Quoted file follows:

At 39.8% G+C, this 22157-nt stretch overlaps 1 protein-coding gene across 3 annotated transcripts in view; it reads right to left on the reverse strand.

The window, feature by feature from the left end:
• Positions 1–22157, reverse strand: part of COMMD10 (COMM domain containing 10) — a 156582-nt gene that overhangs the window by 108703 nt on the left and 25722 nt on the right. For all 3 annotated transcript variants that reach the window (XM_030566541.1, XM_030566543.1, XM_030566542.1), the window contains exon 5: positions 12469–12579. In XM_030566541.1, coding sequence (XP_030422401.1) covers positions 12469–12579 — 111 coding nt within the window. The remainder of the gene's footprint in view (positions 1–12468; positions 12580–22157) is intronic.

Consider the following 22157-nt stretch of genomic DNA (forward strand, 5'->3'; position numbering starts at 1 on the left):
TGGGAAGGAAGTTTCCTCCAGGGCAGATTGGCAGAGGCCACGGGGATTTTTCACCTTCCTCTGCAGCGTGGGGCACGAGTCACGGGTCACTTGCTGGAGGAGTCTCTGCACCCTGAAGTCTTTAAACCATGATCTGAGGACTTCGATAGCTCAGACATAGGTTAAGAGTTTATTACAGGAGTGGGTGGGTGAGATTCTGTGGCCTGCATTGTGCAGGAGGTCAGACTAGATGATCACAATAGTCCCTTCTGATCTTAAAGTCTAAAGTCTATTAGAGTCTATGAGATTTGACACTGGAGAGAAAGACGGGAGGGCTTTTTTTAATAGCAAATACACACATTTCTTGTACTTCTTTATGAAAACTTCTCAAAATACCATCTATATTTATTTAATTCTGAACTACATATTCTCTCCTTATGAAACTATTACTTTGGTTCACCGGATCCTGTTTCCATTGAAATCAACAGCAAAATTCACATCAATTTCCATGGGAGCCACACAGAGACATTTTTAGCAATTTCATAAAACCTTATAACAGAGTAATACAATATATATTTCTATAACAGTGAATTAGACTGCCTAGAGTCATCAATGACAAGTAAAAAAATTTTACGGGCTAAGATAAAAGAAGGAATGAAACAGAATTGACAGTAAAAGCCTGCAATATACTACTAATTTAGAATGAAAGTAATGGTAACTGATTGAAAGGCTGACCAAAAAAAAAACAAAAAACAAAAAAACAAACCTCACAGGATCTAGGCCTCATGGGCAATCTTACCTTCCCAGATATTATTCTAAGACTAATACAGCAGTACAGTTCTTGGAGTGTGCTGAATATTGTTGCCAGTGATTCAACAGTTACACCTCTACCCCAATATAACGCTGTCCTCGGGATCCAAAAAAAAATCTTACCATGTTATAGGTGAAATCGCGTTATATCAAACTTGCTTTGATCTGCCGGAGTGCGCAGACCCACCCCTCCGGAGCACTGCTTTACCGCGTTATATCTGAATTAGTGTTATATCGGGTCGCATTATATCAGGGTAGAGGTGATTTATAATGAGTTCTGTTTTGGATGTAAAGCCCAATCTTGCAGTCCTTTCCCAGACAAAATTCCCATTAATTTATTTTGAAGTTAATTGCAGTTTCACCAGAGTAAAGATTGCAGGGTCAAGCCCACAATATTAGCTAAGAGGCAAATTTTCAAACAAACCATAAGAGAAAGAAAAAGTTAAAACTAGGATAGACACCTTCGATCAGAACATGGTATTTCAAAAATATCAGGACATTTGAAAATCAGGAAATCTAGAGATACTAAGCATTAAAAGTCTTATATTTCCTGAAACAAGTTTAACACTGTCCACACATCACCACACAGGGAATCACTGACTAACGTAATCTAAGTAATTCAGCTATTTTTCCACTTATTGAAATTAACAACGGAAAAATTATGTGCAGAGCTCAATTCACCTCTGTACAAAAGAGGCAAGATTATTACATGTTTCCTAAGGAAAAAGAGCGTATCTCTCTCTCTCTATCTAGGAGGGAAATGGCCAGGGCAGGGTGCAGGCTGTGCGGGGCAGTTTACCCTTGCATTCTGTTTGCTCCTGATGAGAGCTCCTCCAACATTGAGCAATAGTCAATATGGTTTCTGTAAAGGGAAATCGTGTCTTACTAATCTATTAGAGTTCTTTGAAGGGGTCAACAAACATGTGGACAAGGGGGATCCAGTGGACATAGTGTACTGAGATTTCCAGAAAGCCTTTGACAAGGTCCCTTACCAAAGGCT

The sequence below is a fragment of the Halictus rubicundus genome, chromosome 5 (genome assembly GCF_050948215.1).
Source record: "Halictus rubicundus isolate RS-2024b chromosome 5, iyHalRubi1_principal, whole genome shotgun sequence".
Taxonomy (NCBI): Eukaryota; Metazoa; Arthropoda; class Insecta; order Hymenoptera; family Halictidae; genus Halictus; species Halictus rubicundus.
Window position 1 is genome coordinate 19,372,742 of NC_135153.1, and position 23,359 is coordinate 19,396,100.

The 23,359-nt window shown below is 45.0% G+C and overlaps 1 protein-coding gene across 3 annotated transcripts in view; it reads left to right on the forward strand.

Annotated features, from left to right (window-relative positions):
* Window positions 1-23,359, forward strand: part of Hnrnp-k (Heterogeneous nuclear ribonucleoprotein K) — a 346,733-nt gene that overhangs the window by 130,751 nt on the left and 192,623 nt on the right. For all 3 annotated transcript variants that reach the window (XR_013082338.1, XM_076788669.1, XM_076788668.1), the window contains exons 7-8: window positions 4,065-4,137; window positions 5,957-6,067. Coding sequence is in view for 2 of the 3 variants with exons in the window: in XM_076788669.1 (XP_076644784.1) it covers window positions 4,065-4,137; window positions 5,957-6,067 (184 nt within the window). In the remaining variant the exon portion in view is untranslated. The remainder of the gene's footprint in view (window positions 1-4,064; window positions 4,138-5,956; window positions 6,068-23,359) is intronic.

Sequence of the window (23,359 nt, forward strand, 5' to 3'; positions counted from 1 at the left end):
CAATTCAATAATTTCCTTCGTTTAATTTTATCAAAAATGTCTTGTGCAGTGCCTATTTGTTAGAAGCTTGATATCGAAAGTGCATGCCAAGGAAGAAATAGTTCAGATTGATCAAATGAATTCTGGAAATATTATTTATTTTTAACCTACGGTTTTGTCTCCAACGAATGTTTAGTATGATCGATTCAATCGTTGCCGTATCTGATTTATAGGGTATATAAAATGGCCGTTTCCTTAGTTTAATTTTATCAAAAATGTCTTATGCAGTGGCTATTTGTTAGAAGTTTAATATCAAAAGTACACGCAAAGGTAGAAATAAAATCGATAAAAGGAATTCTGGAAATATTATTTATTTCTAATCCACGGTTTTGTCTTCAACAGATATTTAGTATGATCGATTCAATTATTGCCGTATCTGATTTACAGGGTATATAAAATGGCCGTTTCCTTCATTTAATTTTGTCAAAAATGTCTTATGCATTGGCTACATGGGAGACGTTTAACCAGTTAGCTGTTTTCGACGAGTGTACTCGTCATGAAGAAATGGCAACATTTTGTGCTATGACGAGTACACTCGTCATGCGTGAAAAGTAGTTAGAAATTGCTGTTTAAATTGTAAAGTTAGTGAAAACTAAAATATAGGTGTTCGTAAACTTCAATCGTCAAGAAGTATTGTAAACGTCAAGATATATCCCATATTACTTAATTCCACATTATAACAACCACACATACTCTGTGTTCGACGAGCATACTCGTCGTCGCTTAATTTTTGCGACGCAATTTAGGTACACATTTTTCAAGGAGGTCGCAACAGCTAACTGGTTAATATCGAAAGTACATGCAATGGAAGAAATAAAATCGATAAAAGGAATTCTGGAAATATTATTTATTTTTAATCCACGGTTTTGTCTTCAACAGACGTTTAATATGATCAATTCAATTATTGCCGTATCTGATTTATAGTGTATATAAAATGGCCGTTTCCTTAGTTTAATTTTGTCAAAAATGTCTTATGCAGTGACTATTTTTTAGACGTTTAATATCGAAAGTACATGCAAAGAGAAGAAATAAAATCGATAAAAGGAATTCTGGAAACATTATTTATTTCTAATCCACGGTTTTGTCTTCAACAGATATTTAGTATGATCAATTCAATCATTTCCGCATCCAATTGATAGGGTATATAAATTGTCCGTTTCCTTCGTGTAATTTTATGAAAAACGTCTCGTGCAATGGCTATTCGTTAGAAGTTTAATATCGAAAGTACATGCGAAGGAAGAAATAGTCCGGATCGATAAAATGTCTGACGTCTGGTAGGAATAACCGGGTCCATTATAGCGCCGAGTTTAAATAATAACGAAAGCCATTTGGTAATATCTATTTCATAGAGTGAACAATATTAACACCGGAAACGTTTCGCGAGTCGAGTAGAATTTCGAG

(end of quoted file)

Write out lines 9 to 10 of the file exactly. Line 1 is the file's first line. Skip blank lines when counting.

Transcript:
Window position 1 is genome coordinate 19,372,742 of NC_135153.1, and position 23,359 is coordinate 19,396,100.

The 23,359-nt window shown below is 45.0% G+C and overlaps 1 protein-coding gene across 3 annotated transcripts in view; it reads left to right on the forward strand.